By now, most business owners realize the importance of online marketing. With a website as the foundation for their online brand, they may spend thousands of dollars and countless hours trying to improve their business. But an underlying misconception about how to generate more online business could be threatening the marketing potential of small businesses all over the country.
Because of my experience in Web design, I’m often asked by business owners “how can I drive more traffic to my site?” On the surface, this seems like a good question to ask; more visitors mean more potential customers, and more potential customers mean more sales, right? Only, this isn’t always the case. Since most online marketing strategies may focus on getting more traffic to a destination, business owners tend to name this as their top priority, but increasing potential customers doesn’t always mean increasing sales—it only means increasing potential sales. Without a well-designed user experience supporting them, those potential sales may remain fruitless.
The better you understand the relationship between marketing, traffic, design and sales, the greater return you could see on your marketing investments.
The Only Number That Matters
Numbers are important for businesses to be effective. It’s nice to look at qualitative experiences and subjective cultural impact, but if you don’t generate “X” amount of revenue, you won’t be able to turn a profit and stay in business. Because of this, most business owners become rightly fixated on numbers, but they tend to focus on the wrong numbers when it comes to marketing.
For example, many business owners tend to focus exclusively on traffic. They see they’ve only had 50 visitors for the month and think that their strategy is faulty, or they see an improvement from 500 to 800 visitors from one month to another and think that it correlates to real progress. There’s no question that greater amounts of traffic can lead to greater sales, but it isn’t a one-to-one correlation, so it doesn’t matter quite as much as it is popularly believed to.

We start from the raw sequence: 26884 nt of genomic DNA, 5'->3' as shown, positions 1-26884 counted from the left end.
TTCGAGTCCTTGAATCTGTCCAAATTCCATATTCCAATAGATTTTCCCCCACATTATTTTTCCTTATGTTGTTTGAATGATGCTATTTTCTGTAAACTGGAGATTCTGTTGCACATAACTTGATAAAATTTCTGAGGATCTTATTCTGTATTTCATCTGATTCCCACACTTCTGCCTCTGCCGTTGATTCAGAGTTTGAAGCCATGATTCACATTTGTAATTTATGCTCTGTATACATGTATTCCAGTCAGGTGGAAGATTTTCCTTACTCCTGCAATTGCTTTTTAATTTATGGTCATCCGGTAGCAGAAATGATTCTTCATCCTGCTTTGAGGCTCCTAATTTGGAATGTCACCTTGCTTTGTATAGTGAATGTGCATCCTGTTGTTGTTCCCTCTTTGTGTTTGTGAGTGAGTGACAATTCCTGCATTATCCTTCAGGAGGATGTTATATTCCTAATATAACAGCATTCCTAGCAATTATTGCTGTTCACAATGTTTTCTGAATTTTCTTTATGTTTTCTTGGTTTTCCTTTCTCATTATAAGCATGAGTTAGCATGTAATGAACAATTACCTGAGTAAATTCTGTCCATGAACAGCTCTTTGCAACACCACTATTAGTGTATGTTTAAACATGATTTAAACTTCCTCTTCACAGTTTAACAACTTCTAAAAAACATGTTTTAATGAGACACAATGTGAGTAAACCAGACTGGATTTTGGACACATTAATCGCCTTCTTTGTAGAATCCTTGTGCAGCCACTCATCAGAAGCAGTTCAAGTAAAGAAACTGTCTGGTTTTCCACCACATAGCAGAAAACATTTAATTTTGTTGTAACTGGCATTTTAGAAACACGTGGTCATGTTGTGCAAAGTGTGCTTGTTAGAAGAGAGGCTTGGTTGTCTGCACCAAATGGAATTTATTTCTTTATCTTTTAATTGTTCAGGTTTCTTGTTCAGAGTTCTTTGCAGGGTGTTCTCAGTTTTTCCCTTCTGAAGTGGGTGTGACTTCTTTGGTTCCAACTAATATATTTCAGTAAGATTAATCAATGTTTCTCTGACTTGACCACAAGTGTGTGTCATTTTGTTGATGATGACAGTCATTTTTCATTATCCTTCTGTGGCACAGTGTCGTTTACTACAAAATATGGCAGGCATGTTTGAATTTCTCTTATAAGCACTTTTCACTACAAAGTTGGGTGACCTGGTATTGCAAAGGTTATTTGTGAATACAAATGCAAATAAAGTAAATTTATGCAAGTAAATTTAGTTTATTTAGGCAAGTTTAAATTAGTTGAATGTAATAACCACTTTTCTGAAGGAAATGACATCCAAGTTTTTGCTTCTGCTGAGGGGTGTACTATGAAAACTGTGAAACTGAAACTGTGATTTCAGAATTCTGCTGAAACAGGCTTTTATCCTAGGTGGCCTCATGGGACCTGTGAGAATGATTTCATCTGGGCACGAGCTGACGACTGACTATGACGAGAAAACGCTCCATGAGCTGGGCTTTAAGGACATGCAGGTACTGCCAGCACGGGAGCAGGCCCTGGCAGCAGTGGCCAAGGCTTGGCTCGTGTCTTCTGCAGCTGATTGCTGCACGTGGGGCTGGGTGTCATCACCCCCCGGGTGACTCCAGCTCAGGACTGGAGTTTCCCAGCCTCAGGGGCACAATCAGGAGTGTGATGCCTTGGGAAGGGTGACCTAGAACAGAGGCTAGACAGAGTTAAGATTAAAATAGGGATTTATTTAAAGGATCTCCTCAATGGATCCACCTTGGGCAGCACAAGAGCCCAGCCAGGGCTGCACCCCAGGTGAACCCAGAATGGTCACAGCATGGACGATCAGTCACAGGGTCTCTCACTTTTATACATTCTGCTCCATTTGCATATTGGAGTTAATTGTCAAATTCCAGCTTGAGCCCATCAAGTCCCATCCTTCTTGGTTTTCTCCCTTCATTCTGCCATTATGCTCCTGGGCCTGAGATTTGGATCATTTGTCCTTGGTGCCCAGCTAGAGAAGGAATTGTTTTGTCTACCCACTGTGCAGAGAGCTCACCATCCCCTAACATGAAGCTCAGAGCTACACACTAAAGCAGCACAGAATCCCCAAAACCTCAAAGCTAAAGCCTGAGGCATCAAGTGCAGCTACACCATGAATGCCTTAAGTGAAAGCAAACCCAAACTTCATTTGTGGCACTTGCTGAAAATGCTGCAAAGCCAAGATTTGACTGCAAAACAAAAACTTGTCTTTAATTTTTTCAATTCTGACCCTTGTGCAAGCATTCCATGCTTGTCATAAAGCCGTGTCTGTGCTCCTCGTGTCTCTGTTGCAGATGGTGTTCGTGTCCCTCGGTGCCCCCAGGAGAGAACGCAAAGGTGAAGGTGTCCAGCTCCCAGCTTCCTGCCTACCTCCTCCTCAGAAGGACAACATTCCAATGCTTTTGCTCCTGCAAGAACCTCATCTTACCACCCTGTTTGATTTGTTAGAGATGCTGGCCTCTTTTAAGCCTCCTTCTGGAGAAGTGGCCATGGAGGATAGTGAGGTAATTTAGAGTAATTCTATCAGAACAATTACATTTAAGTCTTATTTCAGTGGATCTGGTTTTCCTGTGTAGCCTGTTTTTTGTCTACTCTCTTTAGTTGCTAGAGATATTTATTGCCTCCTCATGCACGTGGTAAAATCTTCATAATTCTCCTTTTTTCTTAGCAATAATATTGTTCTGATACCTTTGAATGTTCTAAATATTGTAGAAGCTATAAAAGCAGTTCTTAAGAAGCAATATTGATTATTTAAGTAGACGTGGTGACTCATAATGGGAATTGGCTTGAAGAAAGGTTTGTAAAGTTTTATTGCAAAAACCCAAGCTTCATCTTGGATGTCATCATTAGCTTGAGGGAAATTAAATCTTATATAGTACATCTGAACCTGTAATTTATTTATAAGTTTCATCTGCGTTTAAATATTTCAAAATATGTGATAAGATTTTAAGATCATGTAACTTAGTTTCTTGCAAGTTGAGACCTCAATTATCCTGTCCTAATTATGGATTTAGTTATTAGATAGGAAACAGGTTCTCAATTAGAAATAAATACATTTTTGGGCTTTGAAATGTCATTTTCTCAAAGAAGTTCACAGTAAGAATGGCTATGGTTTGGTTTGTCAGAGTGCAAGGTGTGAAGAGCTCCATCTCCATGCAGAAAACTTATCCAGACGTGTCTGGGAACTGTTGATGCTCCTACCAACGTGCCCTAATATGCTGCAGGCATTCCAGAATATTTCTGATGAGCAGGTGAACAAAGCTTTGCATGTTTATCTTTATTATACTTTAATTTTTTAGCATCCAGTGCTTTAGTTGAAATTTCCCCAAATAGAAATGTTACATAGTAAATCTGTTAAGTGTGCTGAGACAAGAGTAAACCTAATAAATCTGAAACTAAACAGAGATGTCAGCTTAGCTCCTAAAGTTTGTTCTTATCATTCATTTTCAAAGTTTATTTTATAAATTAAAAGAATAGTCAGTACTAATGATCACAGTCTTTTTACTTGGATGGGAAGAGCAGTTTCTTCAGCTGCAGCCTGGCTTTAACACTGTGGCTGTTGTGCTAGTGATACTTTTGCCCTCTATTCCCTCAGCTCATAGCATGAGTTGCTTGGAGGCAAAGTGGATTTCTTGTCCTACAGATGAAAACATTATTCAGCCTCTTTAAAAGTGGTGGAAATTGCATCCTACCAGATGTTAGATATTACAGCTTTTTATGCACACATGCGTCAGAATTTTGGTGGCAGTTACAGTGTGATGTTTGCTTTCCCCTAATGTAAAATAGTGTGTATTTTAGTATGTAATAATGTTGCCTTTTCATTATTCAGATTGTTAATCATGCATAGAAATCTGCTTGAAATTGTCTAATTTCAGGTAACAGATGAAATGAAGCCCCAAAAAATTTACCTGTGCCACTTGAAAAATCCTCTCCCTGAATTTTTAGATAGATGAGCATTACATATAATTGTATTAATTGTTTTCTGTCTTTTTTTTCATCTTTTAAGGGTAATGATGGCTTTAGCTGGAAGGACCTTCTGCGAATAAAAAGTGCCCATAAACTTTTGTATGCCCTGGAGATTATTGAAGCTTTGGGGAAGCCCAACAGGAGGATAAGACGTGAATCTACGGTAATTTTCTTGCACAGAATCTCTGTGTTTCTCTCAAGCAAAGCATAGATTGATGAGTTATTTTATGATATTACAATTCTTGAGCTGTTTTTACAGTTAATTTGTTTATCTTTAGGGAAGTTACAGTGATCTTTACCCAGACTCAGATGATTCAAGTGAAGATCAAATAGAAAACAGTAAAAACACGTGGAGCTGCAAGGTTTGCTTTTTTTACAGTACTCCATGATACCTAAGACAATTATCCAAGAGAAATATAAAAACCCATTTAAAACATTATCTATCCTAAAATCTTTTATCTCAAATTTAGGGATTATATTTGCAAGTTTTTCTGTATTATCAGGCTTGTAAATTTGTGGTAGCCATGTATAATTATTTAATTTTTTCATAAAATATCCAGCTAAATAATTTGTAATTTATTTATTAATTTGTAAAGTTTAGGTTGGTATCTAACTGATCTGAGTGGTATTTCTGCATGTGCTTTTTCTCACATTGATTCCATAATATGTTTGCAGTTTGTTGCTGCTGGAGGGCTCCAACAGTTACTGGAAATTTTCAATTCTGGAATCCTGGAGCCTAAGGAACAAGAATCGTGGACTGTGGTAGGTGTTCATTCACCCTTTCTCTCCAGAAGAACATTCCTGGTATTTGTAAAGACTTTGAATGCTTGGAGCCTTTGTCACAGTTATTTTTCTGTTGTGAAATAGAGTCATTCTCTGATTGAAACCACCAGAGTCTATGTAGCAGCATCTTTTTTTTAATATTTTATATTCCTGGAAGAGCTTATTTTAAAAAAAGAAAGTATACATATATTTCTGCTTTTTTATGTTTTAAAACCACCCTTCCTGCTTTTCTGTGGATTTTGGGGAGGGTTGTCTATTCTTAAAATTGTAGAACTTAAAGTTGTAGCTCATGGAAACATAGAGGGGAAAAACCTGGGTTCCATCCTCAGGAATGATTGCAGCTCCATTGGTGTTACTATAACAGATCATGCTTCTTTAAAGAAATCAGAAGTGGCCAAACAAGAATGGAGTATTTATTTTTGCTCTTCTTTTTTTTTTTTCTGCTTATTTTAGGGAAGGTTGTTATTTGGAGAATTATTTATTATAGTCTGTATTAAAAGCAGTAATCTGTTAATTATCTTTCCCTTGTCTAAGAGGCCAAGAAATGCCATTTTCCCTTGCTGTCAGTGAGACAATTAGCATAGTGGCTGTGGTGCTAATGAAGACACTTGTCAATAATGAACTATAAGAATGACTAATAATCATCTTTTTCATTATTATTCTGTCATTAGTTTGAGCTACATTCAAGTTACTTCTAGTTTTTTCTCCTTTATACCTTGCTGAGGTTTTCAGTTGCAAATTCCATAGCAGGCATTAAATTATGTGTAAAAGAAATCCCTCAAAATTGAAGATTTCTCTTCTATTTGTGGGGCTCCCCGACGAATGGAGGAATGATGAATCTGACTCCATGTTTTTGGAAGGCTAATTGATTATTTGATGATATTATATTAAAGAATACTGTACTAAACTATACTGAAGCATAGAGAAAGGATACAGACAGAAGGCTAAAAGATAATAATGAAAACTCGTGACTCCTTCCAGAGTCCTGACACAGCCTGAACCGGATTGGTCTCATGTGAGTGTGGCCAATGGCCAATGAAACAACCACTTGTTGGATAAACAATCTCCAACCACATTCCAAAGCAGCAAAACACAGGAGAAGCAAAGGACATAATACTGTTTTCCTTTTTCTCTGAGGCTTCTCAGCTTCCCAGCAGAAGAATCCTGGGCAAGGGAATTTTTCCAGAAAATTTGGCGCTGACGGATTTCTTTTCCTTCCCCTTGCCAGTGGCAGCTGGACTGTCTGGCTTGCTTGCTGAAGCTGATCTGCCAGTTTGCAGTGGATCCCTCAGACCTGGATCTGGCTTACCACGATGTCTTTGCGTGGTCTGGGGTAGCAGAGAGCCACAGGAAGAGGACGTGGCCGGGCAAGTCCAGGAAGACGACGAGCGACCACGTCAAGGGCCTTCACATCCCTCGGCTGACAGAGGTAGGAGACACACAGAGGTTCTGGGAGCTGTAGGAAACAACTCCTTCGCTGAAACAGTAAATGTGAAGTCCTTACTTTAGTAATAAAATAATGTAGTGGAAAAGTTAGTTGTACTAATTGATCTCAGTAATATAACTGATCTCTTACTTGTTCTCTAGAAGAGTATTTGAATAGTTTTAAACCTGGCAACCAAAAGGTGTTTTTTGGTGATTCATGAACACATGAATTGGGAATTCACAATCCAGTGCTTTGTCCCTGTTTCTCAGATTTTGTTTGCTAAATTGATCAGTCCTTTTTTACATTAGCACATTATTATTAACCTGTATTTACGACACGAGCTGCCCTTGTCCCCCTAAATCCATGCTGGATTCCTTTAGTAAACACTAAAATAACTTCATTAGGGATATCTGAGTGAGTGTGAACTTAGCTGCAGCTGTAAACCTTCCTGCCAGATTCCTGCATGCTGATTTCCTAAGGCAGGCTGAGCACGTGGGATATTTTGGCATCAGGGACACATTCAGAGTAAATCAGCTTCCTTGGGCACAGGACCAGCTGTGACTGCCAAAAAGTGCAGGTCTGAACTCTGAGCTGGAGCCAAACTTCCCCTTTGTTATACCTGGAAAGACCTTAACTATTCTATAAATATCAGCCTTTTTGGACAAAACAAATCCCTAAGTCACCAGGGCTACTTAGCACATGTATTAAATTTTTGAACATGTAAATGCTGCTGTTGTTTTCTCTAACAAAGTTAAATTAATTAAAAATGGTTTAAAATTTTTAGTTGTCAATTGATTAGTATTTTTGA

Instead, there’s only one real number that matters: your return on investment (ROI). Your ROI is the number of new sales you’ve generated measured against the amount of money you’ve spent to get those sales—notice the word “traffic” doesn’t appear in that sentence. Imagine you have 50 monthly visitors and a 10 percent conversion rate—that’s 5 new sales a month. Compare that to if you have 5,000 monthly visitors but a 0.1 percent conversion rate—that’s also 5 new sales a month.
What really matters to a business’s marketing success is the total amount of sales it can generate, compared to how much money it spends on the campaign. In short, you need to be focusing on sales and conversions, rather than traffic—at least in the beginning—and Web design may be the best way to do it.
Conversion Optimization and UX Design
Getting those sales can be tricky, but it usually starts with a well-designed user experience. Imagine a site with beautiful typography, designs and images that’s easy to use, entertaining and highly informative versus a site that looks like it was slapped together overnight. Send 5,000 people to each of those sites. In the former, 1,000 of those people might bounce immediately, while in the latter, it might be closer to 4,000.